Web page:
• You eat a high-fiber diet. (Your body needs extra water to process the additional roughage and prevent constipation.)

Activity 2

1. Thirst is a warning sign for dehydration.

2. Watermelon is a source of fluids.

3. The average adult loses about 10 cups of water daily.

4. Pregnant and breastfeeding women need more water daily.

5. Which of the following foods will not provide your body with fluids?

 6. List 2 reasons why you might need extra fluids throughout the day.



How do I know if I'm drinking enough fluids?

To see if you're drinking enough fluid, check your urine. A small volume of dark-colored urine indicates that you aren't consuming enough fluid. Besides feeling thirsty, this is your signal to drink more. Almost clear urine means you're drinking enough. (Note: If you are taking vitamins, your urine may be a bright yellow.)

Caution: If you always seem thirsty or urinate too much, talk to your health care provider. This may be a sign of diabetes. On the other hand, water retention, for reasons other than premenstrual syndrome, may suggest kidney or a liver problem.

Drinking for Health

Let's increase our water intake...

  • Take water breaks during the day instead of coffee breaks.
  • Drink water or milk with all meals and snacks.
  • When you walk by a water fountain, take a drink!
  • Before, during, and after any physical activity, drink water, especially in hot weather.
  • Remind children to drink water while they're playing.
  • Travel with a supply of bottled water. Even for day outings, pack along some bottled water.

pitcher and cupCaffeinated beverages-coffee, tea, and some soft drinks-and alcoholic beverages aren't your body's best sources of water. Caffeine and alcohol can increase water loss in your body. Decaffeinated beverages, however, don't have this effect.

When you're feeling thirsty, reach for a glass of water! Water has no calories, is low in sodium and has no fat and cholesterol. If you feel like having a "fruity" beverage squeeze your favorite fruit juices in your water such as lemons, limes, cherries, or strawberries. Adding fruit will also increase Vitamin C in your diet.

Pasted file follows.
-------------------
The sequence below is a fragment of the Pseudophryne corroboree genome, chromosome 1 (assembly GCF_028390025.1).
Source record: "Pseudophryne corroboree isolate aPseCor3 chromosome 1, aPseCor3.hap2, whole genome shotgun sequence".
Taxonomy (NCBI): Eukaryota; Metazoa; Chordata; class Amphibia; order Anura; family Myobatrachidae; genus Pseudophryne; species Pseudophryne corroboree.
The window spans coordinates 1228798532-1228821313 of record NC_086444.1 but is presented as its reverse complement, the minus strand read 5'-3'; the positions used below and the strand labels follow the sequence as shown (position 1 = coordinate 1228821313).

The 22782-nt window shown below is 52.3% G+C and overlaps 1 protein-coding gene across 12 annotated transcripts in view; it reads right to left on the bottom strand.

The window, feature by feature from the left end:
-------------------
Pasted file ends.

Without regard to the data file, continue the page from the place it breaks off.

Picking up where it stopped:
For more information about vitamin C, click here.

If you reach for juice to quench your thirst read on. You might think that a juice that contains 100% Vitamin A or 100% Vitamin C is nutritionally superior. Yet the percentage of vitamins has little bearing on the amount of actual fruit juice. Be sure to choose juice made with 100% fruit juice (or 100% vegetable juice).

For more information about Food Labels, click here.

All juice products contain water and sugar. Fruit juice contains naturally occurring fructose, or fruit sugar, whereas juice drinks also have added sugars, such as high-fructose corn syrup. Drinks with added sugar also have extra calories.

For more information about sugar, click here.

Activity 3

 1. Describe at least 2 ways to increase your fluid intake throughout the day.



 * 2. Which of the following is the best source of fluids?

To receive more information on safe drinking water for children click on the following website for activities for children: Drinking Water & Ground Water Kids' Stuff

Thank you for completing Water: An Important Nutrient Education Component.

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You have completed the lesson on “Water: An Important Nutrient”.  If you have any questions or comments, please contact your LWP nutritionist who will be glad to answer any of your questions.